Over the years there have been a number of attempts to make Email more manageable. Far beyond just reducing spam, many services will group your email into categories of things you may still want but aren’t that important.
Some services try to apply machine learning and more to email triage by auto categorizing based on content and learning as you continue to tell it what is really a newsletter and what is a personal message (Spark, Newton, Gmail, Outlook). I have also had email clients that I have tried and frankly just lacked too much in the design department despite having an appealing feature set (Canary).
Other services are anchoring their business model around the assumption that your entire business can all use the same client and make group collaboration on email the core selling point (Missive).
A newcomer to the email space, Hey, has been trying to make the email triage task something that’s a seamless part of the email managing experience but albeit somewhat manual as new recipients email you. I really like Hey for a variety of reasons. It’s available on all platforms and especially the web (this means Grammarly works with it! yay!). It has a good design and is really taking a strong approach to handling emails that abuse your inbox.
My Email Client of Choice
Lately, I have been using Newton, the service that has already been killed twice but resurrected by fans of the service/client. The appeal of Newton to me is not only its clean UI and cross-platform compatibility but also its one unique feature “Recap”.
Recap is one of those features that likely makes some uneasy from a privacy standpoint but basically it scans your email and looks for phrases that indicate an intent to follow up or messaging that would expect a reply and when one hasn’t been received you are encouraged you to follow up. It’s a feature that is incredibly useful when you want to prevent email from slipping through the cracks.
In between Newton’s ups and downs I have been using Spark and really loving it. Spark has achieved a level of design and reliability that I really admire. The only things that Spark is lacking on for me is having some way to access it on Windows (either through a web client or native windows client). And some additional options for handling non-personal email (newsletters, etc.) in a way that gets them out of the main “smart” email list. Having a feature like Recap too would definitely have me looking again at using it.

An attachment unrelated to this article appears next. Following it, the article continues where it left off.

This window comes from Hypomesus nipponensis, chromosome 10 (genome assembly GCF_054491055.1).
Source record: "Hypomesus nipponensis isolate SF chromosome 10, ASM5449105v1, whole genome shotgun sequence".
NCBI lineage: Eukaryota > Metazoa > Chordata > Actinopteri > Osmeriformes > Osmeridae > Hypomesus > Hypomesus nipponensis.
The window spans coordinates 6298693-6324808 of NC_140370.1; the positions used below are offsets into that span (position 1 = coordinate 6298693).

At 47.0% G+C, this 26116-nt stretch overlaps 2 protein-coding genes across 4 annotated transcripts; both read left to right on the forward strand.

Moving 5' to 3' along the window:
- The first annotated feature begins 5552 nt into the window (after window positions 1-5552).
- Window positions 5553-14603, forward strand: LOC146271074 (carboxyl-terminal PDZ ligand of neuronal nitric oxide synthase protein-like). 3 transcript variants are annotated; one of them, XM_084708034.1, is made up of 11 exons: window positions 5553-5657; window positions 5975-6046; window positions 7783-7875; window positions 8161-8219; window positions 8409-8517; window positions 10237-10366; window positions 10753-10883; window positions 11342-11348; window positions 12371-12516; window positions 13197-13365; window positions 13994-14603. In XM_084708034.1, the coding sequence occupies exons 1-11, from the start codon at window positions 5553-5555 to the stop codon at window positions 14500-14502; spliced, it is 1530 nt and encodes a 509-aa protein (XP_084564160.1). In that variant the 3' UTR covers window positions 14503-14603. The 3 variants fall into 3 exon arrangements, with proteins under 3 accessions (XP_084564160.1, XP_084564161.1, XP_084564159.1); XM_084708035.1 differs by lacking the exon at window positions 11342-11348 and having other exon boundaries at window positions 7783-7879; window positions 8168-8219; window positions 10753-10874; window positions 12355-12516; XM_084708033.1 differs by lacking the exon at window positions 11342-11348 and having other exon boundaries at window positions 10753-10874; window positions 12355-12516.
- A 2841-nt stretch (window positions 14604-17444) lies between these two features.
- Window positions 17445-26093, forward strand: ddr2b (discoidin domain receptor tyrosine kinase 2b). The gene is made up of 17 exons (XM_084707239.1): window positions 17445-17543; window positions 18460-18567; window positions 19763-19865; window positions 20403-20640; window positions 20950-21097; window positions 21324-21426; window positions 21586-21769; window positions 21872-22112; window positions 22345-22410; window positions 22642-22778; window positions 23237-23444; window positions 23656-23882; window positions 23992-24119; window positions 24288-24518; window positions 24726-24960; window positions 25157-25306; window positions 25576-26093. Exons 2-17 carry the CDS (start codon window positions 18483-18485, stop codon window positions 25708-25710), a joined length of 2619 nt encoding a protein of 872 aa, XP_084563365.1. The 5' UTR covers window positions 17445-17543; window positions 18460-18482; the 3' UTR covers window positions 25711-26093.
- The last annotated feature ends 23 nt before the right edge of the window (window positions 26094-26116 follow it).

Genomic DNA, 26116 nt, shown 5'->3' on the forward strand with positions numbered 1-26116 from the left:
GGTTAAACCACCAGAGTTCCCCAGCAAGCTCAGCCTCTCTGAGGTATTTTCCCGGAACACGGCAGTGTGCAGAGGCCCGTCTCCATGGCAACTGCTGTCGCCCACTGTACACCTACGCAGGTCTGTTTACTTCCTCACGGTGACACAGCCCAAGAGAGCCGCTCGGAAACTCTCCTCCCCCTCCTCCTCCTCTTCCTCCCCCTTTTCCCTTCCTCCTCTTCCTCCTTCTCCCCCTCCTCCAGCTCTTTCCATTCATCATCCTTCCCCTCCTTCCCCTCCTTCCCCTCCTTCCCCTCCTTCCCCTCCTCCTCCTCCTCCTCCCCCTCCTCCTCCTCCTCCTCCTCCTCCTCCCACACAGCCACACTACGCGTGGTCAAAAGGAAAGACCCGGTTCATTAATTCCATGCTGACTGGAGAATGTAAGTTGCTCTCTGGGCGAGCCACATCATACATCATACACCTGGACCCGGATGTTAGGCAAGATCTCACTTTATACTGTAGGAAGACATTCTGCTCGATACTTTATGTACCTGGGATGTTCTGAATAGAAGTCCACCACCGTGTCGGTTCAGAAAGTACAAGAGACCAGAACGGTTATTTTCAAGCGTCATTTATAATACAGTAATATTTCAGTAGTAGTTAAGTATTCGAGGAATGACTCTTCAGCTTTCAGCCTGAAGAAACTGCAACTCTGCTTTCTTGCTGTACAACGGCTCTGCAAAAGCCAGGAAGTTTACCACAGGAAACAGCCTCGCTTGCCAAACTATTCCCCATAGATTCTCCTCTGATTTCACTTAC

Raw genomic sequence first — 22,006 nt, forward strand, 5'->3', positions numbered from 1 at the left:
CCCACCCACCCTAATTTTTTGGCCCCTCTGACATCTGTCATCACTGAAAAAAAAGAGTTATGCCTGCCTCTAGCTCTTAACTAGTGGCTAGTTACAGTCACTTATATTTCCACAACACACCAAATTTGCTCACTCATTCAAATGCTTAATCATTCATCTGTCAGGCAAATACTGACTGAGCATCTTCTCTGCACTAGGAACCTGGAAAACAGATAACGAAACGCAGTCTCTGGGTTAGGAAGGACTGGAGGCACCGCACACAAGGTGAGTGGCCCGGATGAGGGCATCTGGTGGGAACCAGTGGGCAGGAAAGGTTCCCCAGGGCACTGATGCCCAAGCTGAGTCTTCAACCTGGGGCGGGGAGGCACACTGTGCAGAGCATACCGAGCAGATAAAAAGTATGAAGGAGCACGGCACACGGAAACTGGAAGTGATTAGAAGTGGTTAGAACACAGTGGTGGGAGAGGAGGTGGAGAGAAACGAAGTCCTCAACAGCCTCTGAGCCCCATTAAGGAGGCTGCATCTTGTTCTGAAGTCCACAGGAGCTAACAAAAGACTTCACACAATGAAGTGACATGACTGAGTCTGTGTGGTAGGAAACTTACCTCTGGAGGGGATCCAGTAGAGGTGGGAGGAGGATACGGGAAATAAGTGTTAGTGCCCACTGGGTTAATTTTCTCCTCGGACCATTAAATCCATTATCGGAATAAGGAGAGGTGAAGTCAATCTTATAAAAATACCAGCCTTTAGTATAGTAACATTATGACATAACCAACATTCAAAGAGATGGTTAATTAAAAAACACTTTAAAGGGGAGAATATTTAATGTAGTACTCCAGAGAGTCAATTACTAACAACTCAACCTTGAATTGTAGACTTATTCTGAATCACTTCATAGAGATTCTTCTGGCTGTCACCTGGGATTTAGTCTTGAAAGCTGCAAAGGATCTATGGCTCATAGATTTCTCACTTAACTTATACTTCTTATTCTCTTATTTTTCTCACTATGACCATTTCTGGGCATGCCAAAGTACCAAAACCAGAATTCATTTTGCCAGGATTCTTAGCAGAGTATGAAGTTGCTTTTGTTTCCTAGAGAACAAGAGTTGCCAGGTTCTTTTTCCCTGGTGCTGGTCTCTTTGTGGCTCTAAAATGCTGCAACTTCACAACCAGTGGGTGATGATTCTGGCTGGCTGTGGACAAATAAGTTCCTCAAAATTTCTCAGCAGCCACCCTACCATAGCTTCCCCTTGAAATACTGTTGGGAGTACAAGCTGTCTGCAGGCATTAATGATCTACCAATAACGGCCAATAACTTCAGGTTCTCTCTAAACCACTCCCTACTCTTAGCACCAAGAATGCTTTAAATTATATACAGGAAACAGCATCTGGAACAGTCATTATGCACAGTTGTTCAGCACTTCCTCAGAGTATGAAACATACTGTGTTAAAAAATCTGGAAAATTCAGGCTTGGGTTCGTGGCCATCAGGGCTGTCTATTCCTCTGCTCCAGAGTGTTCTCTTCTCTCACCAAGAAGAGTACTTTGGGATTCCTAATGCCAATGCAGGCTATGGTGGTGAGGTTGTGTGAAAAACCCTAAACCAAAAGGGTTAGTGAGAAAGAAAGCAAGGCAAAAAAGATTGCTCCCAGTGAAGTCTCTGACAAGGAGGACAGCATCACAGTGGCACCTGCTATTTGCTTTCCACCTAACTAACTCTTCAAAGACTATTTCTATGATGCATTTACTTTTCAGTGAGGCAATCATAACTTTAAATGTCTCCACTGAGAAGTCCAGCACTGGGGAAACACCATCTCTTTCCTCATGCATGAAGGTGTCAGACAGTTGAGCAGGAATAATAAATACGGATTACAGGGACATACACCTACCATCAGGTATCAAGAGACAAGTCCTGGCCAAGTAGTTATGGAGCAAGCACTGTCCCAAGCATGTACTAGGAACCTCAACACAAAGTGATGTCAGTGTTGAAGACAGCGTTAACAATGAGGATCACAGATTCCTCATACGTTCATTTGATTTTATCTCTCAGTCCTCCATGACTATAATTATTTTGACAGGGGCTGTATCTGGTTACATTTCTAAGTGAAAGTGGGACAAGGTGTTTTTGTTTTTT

So why not hey?
Hey has a lot of potential and I don’t think the price tag is an issue ($99/year) if the service is truly providing value. The issues I have with Hey have a lot to do with my needs for email.
I have a number of email addresses and several for custom domains. Hey supports you forwarding your email to them but doesn’t support (unlike Gmail) letting you reply with those addresses. Without this ability it already makes Hey a non starter for most of my email use.
Other things that I want Hey to do before I really think I would love it includes letting me triage mail by more than just the from the address of the sender. Some places email you both critical and newsletter emails from the same address and this makes Hey’s current triage management a problem.
And as long as I am going through the list I would love if Hey would adopt more single page app friendly patterns of letting you compose an email and still be able to see your imbox (yes that’s what they call it) for making references. Currently, Hey does pretty much everything server side which means full page reloads every time you change views. Sort of feels old fashioned compared to the most progressive react/vue apps out there.
There are a few things that Hey has stated they never plan on supporting due to design reasons. One of those items is email signatures. I respect this as cutting down on the bulk of email is what Hey is trying to do. That being said, I correspond with a lot of people for business and having that electronic business card can be incredibly helpful so they understand where I am in the organization.
What Hey is really doing uniquely at the moment is providing a nice friendly upfront UI to something email has had for a while, filters. Do you want a way to basically banish a particular email sender or emails that contain a certain subject? Filters have your back. And in most email situations filters are more powerful than what Hey is doing, they are just more clumsy to implement.
So what now?
For now, I will continue to use and support Newton. I have hopes that the platform will continue to see support and will be open-sourced should another potential closure come.
If any of you though know of an email client/service that I should check out please send it to me.